Detroit Jewish News – March 20, 1998
Some Jews believe circumcision causes lingering physical and emotional trauma.
By Jill Davidson Sklar
When Cheryl Resnick Ettinger married, she wanted to cram as much Jewish tradition into her wedding ceremony as possible. There were the seven brachot, a chuppah and a kosher ketubah. Not bad for a girl raised in a relatively non-traditional home.
“At the time of my marriage, I was experiencing a religious rebirth,” said Ettinger, a Southfield resident. “I went to great steps to make our wedding as traditional as possible. I saw it as a way to start our Jewish life.together.” And when she gave birth to her first son, she continued along the spiritual path, hiring a mohel and hosting a traditional brit milah ceremony in the home.
So Ettinger was surprised by her feelings with the impending birth of her second son two years later. A difficult labor, questionable medication levels and a seemingly unnecessary C-section had forced a brief hospitalization for her first child. She resolved to have a midwife-assisted home birth and no medication with the birth of her second child.
“My first child’s birth in and of itself was a change. It prompted a process of changing and questioning everything,” Ettinger said. Everything, including ritual circumcision. She began to see the pain – pain that she had gone to such great lengths to avoid.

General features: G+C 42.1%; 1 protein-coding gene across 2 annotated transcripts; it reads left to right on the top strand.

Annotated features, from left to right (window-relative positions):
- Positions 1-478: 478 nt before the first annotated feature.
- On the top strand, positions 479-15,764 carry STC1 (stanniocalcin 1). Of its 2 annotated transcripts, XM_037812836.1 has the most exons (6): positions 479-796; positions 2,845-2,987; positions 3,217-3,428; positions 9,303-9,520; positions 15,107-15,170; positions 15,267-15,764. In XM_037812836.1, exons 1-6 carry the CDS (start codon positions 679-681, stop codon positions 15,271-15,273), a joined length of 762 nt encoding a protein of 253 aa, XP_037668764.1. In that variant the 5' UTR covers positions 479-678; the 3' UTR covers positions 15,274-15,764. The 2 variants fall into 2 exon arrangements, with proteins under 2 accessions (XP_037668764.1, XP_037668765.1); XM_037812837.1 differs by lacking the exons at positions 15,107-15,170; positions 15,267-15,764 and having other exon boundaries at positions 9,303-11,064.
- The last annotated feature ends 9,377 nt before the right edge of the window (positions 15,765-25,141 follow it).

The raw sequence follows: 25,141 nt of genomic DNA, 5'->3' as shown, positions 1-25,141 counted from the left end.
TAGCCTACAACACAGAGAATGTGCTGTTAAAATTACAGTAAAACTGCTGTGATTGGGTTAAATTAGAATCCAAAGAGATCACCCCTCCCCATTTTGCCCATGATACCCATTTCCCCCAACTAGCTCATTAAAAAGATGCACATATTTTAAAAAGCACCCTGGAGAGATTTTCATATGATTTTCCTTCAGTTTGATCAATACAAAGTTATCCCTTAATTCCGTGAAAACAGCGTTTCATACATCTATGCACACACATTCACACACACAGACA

“By circumcising, I felt I was negating everything I had gone through in order to bring him into this world,” she said, crying at the memory.
According to Birmingham activist Norm Cohen, Ettinger is among a small but growing number of American Jews who are eschewing the rite of circumcision in favor of non-surgical naming ceremonies for boys. President of the Michigan chapter of the National Organization of Circumcision Information Resource Centers (NOCIRC), Cohen believes it is a movement whose time has come.
“The time is now, because the evidence indicates that the baby feels pain, the baby remembers it on some level and because it is damaging to the sex lives of men,” he said. “If Jews want to be Jews, they have to do it in their hearts, not by cutting the flesh of an unconsenting minor child.”
Archaeologists and historians believe that circumcision began with the Egyptians about one millennium before Abraham was instructed to remove the foreskin of Isaac. In fact, early hieroglyphics on ancient ruins depict the procedure.
Jews began incorporating the rite when God commanded Abraham to circumcise Isaac as a mark of the covenant between Him and the Jewish people. The account, taken from Genesis, orders the procedure be done on the eighth day of life for each male born thereafter. “Thus my covenant be marked in your flesh as an everlasting pact,” Genesis reads.
“The brit milah is a commandment from God as a sign of His covenant with us,” said Cantor Howard Glantz of Adat Shalom Synagogue, a mohel who has performed more than 1,000 circumcisions. “It takes us back to the time when God chose us as His people and continues with us today.”
The ritual, though ancient, is the most widely observed in modern Judaism, said Dr. Ronald Goldman, a Boston psychologist specializing in the education and research of the psychological effects of circumcision. Although most Jews do not keep kosher, observe family purity laws or keep the Sabbath, an overwhelming majority do circumcise their sons.